Meanwhile, pipeline companies have announced plans to spend US$31.7 billion to export and distribute bitumen across the United States to replace declining oil supplies from Mexico, Venezuela and Saudi Arabia. To date, the federal oilpatch regulator, the National Energy Board, has already approved three massive pipelines that will move 1.6 million barrels of raw bitumen daily to the U.S. Midwest, Canada’s traditional oil market.

The $3-billion Alberta Clipper project, the largest expansion in Enbridge Inc.’s history, will send bitumen-based product from Hardisty, Alta., to Superior, Wis., while TransCanada Corp.’s US$5.2-billion Keystone Pipeline will take the tarry substance from Hardisty across six states to Cushing, Okla. A proposed US$7-billion expansion could send the product to refineries on the U.S. Gulf Coast. Enbridge and ExxonMobil Corp. have also proposed to ferry more bitumen-based products to the Gulf via the Texas Access line from Patoka, Ill.

And that’s just part of the pipeline bonanza that involves more than 36 projects. Enbridge’s Southern Lights Project, for example, will ferry diluent (light oil) from the Chicago area back to Alberta to make all of these bitumen exports possible. Given bitumen’s crudely thick nature, the heavy hydrocarbon can’t move through a pipeline unless blended with light oil or condensate made from natural gas. As one report put it, the Southern Lights pipeline will be “an enormous bitumen exporting conveyor loop,” that will help the United States motor raw bitumen south.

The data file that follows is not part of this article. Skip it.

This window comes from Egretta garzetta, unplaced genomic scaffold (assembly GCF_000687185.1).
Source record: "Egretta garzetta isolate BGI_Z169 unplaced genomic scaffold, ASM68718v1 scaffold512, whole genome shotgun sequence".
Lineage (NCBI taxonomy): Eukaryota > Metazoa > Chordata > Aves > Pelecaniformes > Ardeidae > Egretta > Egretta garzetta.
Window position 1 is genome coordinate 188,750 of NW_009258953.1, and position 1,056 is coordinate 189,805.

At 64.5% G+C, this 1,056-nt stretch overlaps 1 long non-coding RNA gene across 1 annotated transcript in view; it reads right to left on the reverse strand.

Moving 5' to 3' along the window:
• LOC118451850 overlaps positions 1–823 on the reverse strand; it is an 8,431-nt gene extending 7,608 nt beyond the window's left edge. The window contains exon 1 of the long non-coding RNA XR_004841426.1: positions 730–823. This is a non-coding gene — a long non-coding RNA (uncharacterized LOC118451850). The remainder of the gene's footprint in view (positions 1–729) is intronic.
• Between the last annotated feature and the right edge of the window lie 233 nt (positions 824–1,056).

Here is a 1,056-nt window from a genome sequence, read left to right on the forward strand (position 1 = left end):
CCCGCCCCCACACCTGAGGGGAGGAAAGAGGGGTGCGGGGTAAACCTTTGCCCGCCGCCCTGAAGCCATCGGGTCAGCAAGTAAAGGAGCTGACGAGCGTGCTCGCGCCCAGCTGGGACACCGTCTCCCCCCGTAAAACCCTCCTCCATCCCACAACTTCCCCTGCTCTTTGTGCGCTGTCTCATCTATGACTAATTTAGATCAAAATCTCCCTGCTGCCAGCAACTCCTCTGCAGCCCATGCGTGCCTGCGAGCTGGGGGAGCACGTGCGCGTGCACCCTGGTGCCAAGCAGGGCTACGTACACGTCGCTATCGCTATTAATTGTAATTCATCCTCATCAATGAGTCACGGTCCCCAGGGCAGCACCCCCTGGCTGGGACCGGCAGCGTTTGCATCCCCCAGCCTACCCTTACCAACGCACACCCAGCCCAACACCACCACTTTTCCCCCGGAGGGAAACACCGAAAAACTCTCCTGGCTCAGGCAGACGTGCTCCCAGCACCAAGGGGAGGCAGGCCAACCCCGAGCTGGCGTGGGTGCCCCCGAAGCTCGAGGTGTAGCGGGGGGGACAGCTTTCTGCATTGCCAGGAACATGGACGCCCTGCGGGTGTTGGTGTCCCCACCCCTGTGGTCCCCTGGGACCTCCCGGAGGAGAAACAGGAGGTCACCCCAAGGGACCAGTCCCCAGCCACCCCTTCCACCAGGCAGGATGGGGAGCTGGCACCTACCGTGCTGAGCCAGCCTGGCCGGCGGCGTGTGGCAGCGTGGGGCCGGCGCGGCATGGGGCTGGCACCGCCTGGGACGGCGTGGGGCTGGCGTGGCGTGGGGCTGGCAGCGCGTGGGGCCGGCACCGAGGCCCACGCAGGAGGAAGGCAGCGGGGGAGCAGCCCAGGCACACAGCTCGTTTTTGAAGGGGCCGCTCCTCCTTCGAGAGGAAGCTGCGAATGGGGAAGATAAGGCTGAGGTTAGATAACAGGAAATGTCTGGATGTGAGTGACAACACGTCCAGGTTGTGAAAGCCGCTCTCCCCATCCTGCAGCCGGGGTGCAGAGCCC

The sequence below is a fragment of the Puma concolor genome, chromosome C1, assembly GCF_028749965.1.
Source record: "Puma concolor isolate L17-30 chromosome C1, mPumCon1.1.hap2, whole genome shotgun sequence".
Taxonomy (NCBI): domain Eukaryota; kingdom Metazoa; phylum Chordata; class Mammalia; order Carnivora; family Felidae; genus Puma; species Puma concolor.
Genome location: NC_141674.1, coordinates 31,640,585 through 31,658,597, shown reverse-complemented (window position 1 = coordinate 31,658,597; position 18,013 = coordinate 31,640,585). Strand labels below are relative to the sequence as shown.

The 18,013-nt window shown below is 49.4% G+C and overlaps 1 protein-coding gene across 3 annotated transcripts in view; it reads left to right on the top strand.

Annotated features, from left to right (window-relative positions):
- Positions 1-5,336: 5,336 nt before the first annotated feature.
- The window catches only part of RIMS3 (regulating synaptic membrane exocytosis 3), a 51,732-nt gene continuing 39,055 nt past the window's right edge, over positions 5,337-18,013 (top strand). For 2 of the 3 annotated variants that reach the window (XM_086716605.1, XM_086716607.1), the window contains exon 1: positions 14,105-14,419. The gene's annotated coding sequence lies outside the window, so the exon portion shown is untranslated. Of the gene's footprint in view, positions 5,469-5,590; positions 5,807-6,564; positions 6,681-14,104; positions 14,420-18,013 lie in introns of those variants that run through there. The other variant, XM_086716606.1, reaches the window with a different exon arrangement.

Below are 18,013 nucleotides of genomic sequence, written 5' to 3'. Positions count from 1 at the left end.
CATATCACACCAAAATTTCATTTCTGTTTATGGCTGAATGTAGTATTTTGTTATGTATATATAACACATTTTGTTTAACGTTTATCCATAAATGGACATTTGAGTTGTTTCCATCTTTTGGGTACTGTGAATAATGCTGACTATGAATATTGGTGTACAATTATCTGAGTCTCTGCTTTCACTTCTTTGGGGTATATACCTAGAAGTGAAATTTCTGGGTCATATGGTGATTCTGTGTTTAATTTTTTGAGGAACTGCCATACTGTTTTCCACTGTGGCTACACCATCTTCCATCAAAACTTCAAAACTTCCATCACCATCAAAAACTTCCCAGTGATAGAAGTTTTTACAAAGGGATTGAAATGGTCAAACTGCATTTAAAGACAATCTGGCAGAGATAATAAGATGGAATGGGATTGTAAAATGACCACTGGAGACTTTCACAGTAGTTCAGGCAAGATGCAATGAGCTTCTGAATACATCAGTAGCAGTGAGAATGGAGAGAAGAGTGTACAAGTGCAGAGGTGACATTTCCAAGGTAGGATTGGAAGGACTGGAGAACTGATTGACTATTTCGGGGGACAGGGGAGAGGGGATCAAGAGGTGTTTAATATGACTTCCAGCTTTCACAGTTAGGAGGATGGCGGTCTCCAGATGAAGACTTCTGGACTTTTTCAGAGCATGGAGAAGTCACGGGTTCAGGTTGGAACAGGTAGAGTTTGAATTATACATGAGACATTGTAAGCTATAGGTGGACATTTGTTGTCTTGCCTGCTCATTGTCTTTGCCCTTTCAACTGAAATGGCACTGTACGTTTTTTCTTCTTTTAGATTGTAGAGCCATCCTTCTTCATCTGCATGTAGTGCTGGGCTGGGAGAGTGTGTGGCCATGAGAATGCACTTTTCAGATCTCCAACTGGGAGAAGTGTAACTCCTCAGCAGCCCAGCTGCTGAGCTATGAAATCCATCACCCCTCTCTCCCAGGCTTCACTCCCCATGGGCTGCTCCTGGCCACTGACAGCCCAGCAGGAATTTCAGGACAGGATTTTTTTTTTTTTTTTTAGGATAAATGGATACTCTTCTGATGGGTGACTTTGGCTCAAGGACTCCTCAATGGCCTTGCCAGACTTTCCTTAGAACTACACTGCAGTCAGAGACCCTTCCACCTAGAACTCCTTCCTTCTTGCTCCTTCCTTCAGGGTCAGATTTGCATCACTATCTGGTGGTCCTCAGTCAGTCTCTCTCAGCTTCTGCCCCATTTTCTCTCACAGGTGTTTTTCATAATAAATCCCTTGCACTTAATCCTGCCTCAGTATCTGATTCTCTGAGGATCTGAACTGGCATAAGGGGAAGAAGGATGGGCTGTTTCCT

But the limited availability of diluent may slow down the shipment of bitumen south. In its 2008 crude oil forecast, the Canadian Association of Petroleum Producers advises that “diluent supply will not be sufficient to meet the needs of growing bitumen production.”

Still, there are ambitious plans to export bitumen even further abroad. Enbridge, which operates the world’s largest crude pipeline on the continent, has revised its plans to build the $4-billion Northern Gateway Project. It would take 525,000 barrels a day of bitumen-based product from the Upgrader Alley region across the Rockies to the deepwater port of Kitimat, B.C., for sale in California and Asian markets. The dual 1,173-kilometre-long pipeline would also import 193,000 barrels of condensate or diluent to help lubricate the export line. The scheme would bring as many as 18 tankers a month to B.C.’s northern coastal waters.

In the United States, as many as 17 refinery expansions and five brand new refineries to process 1.6 million barrels of bitumen a day have been identified. The Environmental Integrity Project,a U.S. advocacy group, estimates that the bitumen export boom now equates to the construction of 16 new refineries in the United States. Given that no new refineries have been built south of the border for more than 30 years, that’s an amazing development.